Wednesday, December 24, 2008
With one shopping day left in the Christmas Season, guest blogger Leon Suprenant, reminds us how the modern day Grinch steals not the externals of Christmas, but its true spirit. My wife perfectly summed up how pervasive is the misplaced Christmas spirit today when she asked, "What's the original song to 'Give a Give a Give a Garmin?'"
This article appears in the current print edition of The Catholic Key:
Don’t Let the Grinches Steal This Christmas
By Leon Suprenant
I have to admit that my favorite Christmas movie, far and away, is It’s a Wonderful Life. However, I’d have to say that How the Grinch Stole Christmas! is in my top three. I’m not talking about the more recent Jim Carrey version, but the older, animated version that has been a Christmas-time favorite for decades.
How the Grinch Stole Christmas! is truly an endearing story—all the more so for me as my little Abigail Rose has always reminded my wife and me of little Cindy Lou Who.
But is the story real? In other words, are there really any Grinches in the world? Is there anyone so foolish as to want to destroy Christmas?
On one level, the Grinch is in each one of us, just as each of us share in the burden of Frodo’s ring, to borrow from another classic, The Lord of the Rings. The sheer weight of human brokenness and sin impels us at times to perversely reject what is good. It all started in a garden, where our first parents rejected paradise.
For that reason, Christmas is for everybody. We all need good news. We all need divine grace to heal the “Grinch” in us, so that we may be filled anew with awe and wonder as we celebrate the birth of the Christ child.
In another sense, there are still Grinches around today, but they’ve largely changed their approach since the day the first Grinch graced the pages of children’s literature. We might recall that the original Grinch attacked Christmas by taking away all the external decorations and gifts from the Whos of Whoville. What the Grinch didn’t realize was that the spirit of Christmas would continue to live on in the hearts of the people.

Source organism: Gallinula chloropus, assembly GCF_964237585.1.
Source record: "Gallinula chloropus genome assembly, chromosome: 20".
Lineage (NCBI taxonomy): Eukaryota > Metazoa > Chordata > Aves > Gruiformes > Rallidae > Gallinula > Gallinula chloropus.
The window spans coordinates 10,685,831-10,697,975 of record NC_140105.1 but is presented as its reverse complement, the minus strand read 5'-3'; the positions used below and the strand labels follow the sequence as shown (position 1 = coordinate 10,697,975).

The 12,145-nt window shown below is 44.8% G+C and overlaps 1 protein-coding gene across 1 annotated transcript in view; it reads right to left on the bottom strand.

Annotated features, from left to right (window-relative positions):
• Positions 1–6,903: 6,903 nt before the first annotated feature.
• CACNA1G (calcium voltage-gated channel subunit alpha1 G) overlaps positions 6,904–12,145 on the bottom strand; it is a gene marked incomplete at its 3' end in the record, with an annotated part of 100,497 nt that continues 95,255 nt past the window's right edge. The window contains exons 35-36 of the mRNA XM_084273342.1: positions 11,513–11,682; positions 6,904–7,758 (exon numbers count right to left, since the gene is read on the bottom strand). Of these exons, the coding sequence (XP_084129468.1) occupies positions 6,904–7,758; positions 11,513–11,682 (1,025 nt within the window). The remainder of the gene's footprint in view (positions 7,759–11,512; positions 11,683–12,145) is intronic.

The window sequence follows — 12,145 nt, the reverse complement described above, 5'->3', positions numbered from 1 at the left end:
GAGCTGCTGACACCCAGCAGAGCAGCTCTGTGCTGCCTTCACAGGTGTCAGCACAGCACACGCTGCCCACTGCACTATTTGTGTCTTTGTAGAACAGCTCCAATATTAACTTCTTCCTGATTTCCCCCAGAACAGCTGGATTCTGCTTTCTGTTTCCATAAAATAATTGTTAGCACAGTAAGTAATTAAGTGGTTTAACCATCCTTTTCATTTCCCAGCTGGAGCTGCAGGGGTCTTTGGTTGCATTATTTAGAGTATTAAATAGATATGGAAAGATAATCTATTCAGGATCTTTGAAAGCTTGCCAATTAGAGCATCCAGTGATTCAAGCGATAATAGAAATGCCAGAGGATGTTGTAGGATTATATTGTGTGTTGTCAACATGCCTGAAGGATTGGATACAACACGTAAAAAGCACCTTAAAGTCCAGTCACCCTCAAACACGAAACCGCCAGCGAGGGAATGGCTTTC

Today’s Grinches don’t want to take away the externals, but rather to magnify them. They want to embellish the commercial aspect of the holiday. The “spirit” or “true meaning” of Christmas may not be explicitly denied, but it is seemingly rendered irrelevant amidst the shopping frenzy and the mantra “Season’s Greetings!”.
Rather than use the liturgical season of Advent to mark the time of preparation for Christmas, we’re now taught to diligently keep track of the number of shopping days until the blessed event. Instead of celebrating the season of Christmas between December 25th and the feast of the Epiphany (i.e., the visit of the Magi—January 4th this year), today’s Grinches see this time as one for returning gifts, after-Christmas sales, taking down Christmas decorations, and approximately 35 bowl games (but who’s counting).
These Grinches, of course, are those who want to exploit Christmas, not celebrate it.
While the commercialization of Christmas in most instances is simply motivated by economic gain, there unfortunately have arisen pseudo-philosophies—like that reflected by the Ayn Rand Institute—that actually propose a Christmas without Christ. In other words, they’re offering us the shell without the pearl of great price.
Perhaps a gospel of selfishness is attractive to some people today, given the rampant consumerism of our society. And if it’s really about the “stuff,” then we might as well be honest about it.
But let’s make no mistake. The joy, festivity, and goodness that we associate with Christmas isn’t found on the Internet or at the mall. Rather, our cause for celebration is found in a manger in Bethlehem, where the eternal Word of God was born of the Blessed Virgin Mary. There simply is no Christmas without Christ.
Some secularists consider unbridled selfishness and consumerism without “Christian guilt” and “self-sacrifice” as enlightened, virtuous behavior, but it’s really an empty, self-destructive path. In fact, that’s why Christ took on human flesh—to save us and to show us a better way.
Our ultimate happiness entails giving of ourselves to God and others in imitation of Christ. Sure, we give gifts as signs of our love for others. Of course, we hang lights to celebrate Christ as the light of the world. But we ought not confound the signs with the realities they signify—that’s exactly what the Grinches want us to do.
How we reflect the glory of Christmas in our external celebrations is important, because we’re material, social beings. But woe to us if in the process of exchanging gifts this Christmas we fail to recognize the presence of the Giver of all gifts, who so loved us that He sent His Son to be our Redeemer.
May we bear witness to this reality and in the process melt the hearts of Grinches everywhere.
Leon Suprenant is the director of program development for School of Faith, a Catholic organization based in the Archdiocese of Kansas City in Kansas.
Posted byJack Smithat2:12 AM